Duterte: a bull in a China shop  
2 Nov 2016|

Edited image courtesy of Flickr user Damianos Chronakis.

In announcing a separation from the US, the Philippine’s President Duterte recently flagged a closer relationship with China, stating, ‘America has lost…I’ve realigned myself in your [China’s] ideological flow’. Although Duterte subsequently walked back from his position, the perception is emerging that the Philippines under Duterte is at best charting a more independent path, and at worst, decisively aligning with China.

On the South China Sea, Duterte indicated that he’ll put aside the outcome of the Arbitral Tribunal and engage with Beijing bilaterally. In an apparent quid pro quo, Chinese Coast Guard vessels have left the Scarborough Shoal. This implies reward for Manila for aligning itself with Beijing. The risk is other ASEAN states will seek similar benefit, further undermining the already fragile ASEAN unity. Beijing already has enough influence over Laos and Cambodia to make consensus over ASEAN joint communiqués on the South China Sea impossible. Having the Philippines in its pocket would allow Beijing’s to divide and weaken ASEAN, and the Philippines’ leadership of ASEAN in 2017 could further enhance Beijing’s influence.

Duterte also suggested reviewing the 2014 Enhanced Defence Cooperation Agreement (EDCA), which allows the US regular access to five Philippines bases under the 2011 Manila Declaration. Even if EDCA survives, an unpredictable and hostile Duterte, motivated by a lifetime of personal resentment towards America, could cause severe problems for Washington. His threats to end joint US–Filipino naval patrols and US Special Forces operations against Islamist groups in Mindanao would sour relations even further. Purchasing Russian and Chinese military hardware would probably end the US–Philippines defence relationship. It would certainly tear a hole in the Obama’s rebalance to Asia.

Clearly the next US administration can’t simply continue with the same policy as before. A Philippines realignment would be a huge blow to US interests in Asia, and if TPP ratification also fails, the confluence of two such important events would introduce greater uncertainty to what would follow a failed US Rebalance. The US needs a new strategy for Asia, but any policy change will take time to emerge after the new president’s inauguration, and may be outpaced by events—as was dramatically demonstrated by Duterte’s time in Beijing last week.

Kurt Campbell has already been thinking about that challenge, and argues in The Pivot (2016) that the American strategy for Asia must evolve if it’s to be successful. Campbell lays out a ten-point plan which focuses on bolstering alliances through joining together the ‘spokes’ of the ‘hub and spokes’ arrangements and strengthening the various bilateral spoke arrangements. Although The Pivot was written before Duterte’s bombshell, Campbell’s suggestion of a federated approach through building greater integration in defence and security, economics, political and cultural ties between the spokes makes a great deal of sense. The goal of the Campbell strategy is to open up new opportunities for US forward presence by strengthening and integrating the other spokes, such as Japan, Australia, South Korea and key ASEAN allies. Hubs and spokes survive—but not as we know it.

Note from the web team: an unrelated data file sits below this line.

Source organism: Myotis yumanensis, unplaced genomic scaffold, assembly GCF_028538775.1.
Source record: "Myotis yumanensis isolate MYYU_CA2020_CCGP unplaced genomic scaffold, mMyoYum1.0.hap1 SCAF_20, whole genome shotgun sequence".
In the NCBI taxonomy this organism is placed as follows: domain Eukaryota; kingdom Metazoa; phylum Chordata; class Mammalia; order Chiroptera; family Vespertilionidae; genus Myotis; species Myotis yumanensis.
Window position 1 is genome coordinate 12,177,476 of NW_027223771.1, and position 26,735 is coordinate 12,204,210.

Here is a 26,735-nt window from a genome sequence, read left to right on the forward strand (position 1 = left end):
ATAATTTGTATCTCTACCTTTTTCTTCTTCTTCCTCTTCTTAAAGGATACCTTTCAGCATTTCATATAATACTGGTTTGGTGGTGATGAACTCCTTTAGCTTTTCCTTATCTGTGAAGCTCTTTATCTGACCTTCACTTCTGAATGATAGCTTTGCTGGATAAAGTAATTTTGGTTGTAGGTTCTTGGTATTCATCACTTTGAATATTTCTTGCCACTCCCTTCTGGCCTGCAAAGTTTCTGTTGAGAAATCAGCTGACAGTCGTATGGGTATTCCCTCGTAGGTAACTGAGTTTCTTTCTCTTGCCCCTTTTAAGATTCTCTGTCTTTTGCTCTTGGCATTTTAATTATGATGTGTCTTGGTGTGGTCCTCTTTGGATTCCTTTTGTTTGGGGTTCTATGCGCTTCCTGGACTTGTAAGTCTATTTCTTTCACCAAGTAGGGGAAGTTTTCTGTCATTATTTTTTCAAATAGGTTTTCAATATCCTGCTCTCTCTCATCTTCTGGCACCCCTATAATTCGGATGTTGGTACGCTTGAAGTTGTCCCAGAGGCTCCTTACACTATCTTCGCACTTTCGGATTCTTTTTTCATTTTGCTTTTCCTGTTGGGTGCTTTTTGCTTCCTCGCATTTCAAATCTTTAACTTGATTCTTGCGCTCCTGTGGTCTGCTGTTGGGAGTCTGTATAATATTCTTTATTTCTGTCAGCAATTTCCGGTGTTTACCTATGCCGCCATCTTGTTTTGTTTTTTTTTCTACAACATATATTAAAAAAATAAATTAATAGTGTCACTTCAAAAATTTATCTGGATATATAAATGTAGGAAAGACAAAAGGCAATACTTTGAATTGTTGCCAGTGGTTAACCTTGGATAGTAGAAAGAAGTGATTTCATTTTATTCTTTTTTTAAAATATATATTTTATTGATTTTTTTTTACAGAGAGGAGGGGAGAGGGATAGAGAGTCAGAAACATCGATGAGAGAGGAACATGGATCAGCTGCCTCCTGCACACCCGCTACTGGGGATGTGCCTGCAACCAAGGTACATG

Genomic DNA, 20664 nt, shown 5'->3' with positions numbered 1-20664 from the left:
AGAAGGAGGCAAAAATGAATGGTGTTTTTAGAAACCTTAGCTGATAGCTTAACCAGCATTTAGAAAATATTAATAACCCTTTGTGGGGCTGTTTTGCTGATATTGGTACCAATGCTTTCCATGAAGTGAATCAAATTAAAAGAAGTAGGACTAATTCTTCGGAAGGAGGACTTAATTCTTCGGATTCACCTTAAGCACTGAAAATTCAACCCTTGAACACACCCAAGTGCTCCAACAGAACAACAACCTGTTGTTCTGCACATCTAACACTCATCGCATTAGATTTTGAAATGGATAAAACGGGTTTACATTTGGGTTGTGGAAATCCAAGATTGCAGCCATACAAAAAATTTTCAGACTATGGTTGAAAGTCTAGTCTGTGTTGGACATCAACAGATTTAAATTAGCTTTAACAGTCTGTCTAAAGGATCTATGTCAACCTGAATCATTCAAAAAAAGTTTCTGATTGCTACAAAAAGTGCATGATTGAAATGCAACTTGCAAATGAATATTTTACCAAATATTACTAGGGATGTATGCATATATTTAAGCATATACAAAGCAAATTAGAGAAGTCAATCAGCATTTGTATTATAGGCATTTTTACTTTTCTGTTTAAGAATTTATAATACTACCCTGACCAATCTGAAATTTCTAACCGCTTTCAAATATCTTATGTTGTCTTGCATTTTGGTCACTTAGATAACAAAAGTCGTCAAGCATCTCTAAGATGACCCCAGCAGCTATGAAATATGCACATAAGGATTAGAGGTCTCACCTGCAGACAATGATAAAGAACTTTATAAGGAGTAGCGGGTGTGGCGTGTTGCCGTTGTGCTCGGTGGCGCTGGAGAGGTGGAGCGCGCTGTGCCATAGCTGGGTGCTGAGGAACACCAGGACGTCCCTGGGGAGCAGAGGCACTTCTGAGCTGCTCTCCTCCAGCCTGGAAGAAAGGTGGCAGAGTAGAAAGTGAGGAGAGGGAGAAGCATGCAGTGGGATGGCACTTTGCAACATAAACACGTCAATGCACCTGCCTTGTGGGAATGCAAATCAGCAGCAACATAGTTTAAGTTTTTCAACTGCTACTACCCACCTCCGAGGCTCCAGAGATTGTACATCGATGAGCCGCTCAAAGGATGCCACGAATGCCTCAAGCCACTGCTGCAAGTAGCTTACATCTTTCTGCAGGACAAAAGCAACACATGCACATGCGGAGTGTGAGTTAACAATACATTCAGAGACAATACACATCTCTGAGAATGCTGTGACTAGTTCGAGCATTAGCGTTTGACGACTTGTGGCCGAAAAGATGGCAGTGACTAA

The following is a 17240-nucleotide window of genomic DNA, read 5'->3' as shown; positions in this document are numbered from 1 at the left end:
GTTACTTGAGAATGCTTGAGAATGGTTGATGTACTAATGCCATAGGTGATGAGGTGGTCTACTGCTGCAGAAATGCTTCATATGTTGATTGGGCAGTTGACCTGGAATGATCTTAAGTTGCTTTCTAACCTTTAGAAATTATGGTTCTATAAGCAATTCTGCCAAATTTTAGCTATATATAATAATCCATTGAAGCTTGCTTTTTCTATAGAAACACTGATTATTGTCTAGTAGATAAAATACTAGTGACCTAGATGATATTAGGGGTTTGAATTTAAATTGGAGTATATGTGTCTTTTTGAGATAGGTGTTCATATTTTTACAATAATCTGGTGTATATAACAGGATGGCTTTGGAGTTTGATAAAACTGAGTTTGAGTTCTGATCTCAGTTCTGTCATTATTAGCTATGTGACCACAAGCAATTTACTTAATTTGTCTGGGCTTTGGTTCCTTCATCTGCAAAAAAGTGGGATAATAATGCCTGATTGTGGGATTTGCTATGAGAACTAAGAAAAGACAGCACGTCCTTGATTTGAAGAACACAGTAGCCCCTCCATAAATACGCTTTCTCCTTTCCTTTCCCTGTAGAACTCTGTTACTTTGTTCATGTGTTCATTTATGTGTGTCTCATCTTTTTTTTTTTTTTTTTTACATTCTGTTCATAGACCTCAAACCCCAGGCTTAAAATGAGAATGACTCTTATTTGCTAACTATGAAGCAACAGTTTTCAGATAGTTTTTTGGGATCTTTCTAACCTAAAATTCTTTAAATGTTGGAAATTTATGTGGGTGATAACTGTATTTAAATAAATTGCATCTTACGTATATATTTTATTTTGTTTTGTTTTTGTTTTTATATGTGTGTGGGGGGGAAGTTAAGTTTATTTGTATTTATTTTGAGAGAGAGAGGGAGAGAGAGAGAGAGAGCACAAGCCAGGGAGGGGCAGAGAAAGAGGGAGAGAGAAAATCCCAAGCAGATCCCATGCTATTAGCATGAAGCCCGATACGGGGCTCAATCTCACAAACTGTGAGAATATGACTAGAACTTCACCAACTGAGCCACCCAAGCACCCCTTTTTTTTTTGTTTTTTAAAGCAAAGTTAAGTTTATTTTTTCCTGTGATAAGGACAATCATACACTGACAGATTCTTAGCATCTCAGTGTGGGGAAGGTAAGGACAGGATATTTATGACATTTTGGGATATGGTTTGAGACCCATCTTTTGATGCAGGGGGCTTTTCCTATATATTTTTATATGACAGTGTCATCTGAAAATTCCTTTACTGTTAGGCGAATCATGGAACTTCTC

As part of that approach, Campbell makes clear that the US has an interest in additional basing for its forces in Australia, including naval vessels and more regular joint exercises. He also specifically notes the potential for cooperation on missile defence as a counter to Chinese A2AD capabilities.

Campbell’s suggestions are echoed in a recent report (PDF) by the US Studies Centre at the University of Sydney, which makes twelve recommendations for strengthening the US–Australia alliance. Those include deploying long-range airpower into northern bases, and homeporting a US carrier battlegroup in Australia. Certainly, in line with Campbell’s interest in joint missile defence, Australia could consider an option to fast-track acquisition of integrated air and missile defence against ballistic and land-attack cruise missile threats. Hooks for those already appear in Australia’s 2016 Defence White Paper. Those capabilities would be particularly important for countering submarine-based land-attack cruise missile (LACM) threats to Australian defence facilities used by US forces.

Missile defence would be more effective if the ADF knew where potential submarines capable of launching LACMs were, and that suggests greater efforts towards monitoring our underwater maritime approaches. We could work with the US to develop a Theatre ASW capability as part of an enhanced US–Australia partnership. That could eventually be expanded to include other key partners such as Japan in a manner that is consistent with Campbell’s suggested approach of building webs between spokes.

The strategy suggested by Campbell in The Pivot, and echoed by the US Studies Centre report, is more relevant than ever given the direction Duterte is leading the Philippines, and of the broader trends and events that are challenging US interests across Asia. Duterte’s approach will present a serious challenge to the next US administration, and by extension, to Australia’s regional security interests. His approach to foreign policy is akin to a bull in a China shop. The US, Australia and others will have to pick up the pieces.